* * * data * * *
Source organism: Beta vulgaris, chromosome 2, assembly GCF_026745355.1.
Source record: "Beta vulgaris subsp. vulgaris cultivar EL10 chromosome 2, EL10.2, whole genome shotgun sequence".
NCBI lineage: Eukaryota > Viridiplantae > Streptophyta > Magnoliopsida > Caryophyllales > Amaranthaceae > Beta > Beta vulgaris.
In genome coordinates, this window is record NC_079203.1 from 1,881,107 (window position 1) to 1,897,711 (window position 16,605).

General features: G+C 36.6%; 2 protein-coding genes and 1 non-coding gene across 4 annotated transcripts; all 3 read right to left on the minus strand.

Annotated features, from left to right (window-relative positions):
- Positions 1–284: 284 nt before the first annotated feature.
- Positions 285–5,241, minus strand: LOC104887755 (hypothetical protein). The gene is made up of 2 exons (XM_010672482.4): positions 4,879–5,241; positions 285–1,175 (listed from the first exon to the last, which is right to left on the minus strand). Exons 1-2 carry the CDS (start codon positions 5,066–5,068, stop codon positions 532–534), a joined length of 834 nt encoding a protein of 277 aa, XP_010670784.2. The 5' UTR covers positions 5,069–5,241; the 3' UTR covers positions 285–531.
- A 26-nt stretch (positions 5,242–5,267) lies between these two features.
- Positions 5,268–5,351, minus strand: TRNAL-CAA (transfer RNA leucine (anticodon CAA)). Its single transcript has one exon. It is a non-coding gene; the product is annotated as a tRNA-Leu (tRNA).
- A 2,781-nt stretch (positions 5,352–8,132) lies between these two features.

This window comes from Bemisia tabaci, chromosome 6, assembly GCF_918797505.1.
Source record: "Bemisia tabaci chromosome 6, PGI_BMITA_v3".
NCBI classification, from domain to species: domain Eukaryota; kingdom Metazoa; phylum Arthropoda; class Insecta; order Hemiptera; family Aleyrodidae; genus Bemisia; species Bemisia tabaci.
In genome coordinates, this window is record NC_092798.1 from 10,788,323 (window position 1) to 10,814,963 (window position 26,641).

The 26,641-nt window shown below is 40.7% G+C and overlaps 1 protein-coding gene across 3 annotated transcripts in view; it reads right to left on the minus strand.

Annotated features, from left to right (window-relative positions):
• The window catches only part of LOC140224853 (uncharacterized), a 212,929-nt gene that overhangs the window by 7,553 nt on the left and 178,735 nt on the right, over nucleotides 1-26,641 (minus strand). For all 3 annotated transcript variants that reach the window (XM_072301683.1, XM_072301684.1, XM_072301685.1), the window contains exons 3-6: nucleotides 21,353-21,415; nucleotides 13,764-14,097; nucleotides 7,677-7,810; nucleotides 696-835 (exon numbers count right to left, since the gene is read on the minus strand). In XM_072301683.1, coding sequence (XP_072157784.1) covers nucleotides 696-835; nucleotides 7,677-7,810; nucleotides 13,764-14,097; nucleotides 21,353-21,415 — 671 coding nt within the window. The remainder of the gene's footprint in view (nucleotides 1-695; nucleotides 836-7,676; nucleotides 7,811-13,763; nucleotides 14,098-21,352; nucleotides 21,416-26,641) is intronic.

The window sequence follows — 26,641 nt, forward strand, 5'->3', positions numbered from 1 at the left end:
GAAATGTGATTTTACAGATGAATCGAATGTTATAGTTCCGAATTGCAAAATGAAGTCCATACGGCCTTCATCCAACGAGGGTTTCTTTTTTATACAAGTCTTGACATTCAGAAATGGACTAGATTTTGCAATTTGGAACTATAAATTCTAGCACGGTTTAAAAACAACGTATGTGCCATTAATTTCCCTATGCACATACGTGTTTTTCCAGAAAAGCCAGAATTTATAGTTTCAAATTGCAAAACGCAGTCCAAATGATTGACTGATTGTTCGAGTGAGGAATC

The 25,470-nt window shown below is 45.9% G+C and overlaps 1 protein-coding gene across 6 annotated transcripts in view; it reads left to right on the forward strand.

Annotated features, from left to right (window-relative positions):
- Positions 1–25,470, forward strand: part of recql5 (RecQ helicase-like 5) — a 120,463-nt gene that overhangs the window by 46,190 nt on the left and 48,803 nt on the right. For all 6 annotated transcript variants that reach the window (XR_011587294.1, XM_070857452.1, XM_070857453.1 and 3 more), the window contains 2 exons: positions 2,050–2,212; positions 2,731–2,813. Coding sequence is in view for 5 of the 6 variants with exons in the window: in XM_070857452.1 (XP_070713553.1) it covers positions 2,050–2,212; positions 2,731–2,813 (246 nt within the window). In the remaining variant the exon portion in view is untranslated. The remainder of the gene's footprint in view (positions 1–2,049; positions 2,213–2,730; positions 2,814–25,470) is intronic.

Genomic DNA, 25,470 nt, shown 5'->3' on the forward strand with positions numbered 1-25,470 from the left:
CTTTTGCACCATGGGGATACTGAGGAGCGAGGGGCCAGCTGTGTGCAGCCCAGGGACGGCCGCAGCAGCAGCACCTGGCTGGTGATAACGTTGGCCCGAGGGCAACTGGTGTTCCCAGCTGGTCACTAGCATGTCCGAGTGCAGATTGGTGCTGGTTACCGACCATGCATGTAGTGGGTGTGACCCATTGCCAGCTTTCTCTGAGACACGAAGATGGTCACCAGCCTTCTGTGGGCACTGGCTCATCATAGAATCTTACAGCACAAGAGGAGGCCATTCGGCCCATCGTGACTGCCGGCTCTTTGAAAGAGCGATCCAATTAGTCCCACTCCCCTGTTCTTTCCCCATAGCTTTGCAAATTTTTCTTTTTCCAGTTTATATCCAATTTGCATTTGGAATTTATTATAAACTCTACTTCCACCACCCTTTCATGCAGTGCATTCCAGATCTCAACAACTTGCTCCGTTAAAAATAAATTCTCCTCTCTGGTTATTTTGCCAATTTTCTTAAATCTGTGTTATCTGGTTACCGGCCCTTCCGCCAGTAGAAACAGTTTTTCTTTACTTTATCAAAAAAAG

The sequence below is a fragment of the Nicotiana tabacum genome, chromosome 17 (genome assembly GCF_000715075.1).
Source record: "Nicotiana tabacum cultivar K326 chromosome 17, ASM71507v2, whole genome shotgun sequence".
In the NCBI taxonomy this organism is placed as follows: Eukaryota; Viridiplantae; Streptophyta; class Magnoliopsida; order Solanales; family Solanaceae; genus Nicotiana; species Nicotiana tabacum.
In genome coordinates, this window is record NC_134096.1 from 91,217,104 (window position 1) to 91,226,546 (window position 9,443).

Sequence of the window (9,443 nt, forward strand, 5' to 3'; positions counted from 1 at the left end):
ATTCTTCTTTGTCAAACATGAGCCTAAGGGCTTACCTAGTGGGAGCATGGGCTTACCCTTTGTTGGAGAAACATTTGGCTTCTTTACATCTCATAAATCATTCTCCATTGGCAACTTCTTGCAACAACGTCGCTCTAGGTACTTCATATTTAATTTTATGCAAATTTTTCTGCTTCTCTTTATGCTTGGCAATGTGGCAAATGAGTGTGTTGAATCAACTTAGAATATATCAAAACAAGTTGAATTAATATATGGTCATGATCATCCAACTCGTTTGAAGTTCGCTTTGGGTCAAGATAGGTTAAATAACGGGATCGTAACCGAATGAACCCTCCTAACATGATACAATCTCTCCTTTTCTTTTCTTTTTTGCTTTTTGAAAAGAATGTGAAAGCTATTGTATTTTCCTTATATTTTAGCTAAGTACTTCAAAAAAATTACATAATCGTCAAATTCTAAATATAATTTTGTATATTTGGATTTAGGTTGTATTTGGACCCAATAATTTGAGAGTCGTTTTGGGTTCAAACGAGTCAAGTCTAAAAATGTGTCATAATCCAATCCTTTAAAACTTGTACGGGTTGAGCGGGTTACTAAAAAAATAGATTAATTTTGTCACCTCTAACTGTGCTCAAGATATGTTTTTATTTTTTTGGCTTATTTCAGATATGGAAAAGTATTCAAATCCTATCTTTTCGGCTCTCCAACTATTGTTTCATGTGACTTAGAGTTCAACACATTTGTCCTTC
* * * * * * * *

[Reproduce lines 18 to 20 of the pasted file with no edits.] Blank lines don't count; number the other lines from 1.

• The window catches only part of LOC140224853 (uncharacterized), a 212,929-nt gene that overhangs the window by 7,553 nt on the left and 178,735 nt on the right, over nucleotides 1-26,641 (minus strand). For all 3 annotated transcript variants that reach the window (XM_072301683.1, XM_072301684.1, XM_072301685.1), the window contains exons 3-6: nucleotides 21,353-21,415; nucleotides 13,764-14,097; nucleotides 7,677-7,810; nucleotides 696-835 (exon numbers count right to left, since the gene is read on the minus strand). In XM_072301683.1, coding sequence (XP_072157784.1) covers nucleotides 696-835; nucleotides 7,677-7,810; nucleotides 13,764-14,097; nucleotides 21,353-21,415 — 671 coding nt within the window. The remainder of the gene's footprint in view (nucleotides 1-695; nucleotides 836-7,676; nucleotides 7,811-13,763; nucleotides 14,098-21,352; nucleotides 21,416-26,641) is intronic.

The window sequence follows — 26,641 nt, forward strand, 5'->3', positions numbered from 1 at the left end:
GAAATGTGATTTTACAGATGAATCGAATGTTATAGTTCCGAATTGCAAAATGAAGTCCATACGGCCTTCATCCAACGAGGGTTTCTTTTTTATACAAGTCTTGACATTCAGAAATGGACTAGATTTTGCAATTTGGAACTATAAATTCTAGCACGGTTTAAAAACAACGTATGTGCCATTAATTTCCCTATGCACATACGTGTTTTTCCAGAAAAGCCAGAATTTATAGTTTCAAATTGCAAAACGCAGTCCAAATGATTGACTGATTGTTCGAGTGAGGAATC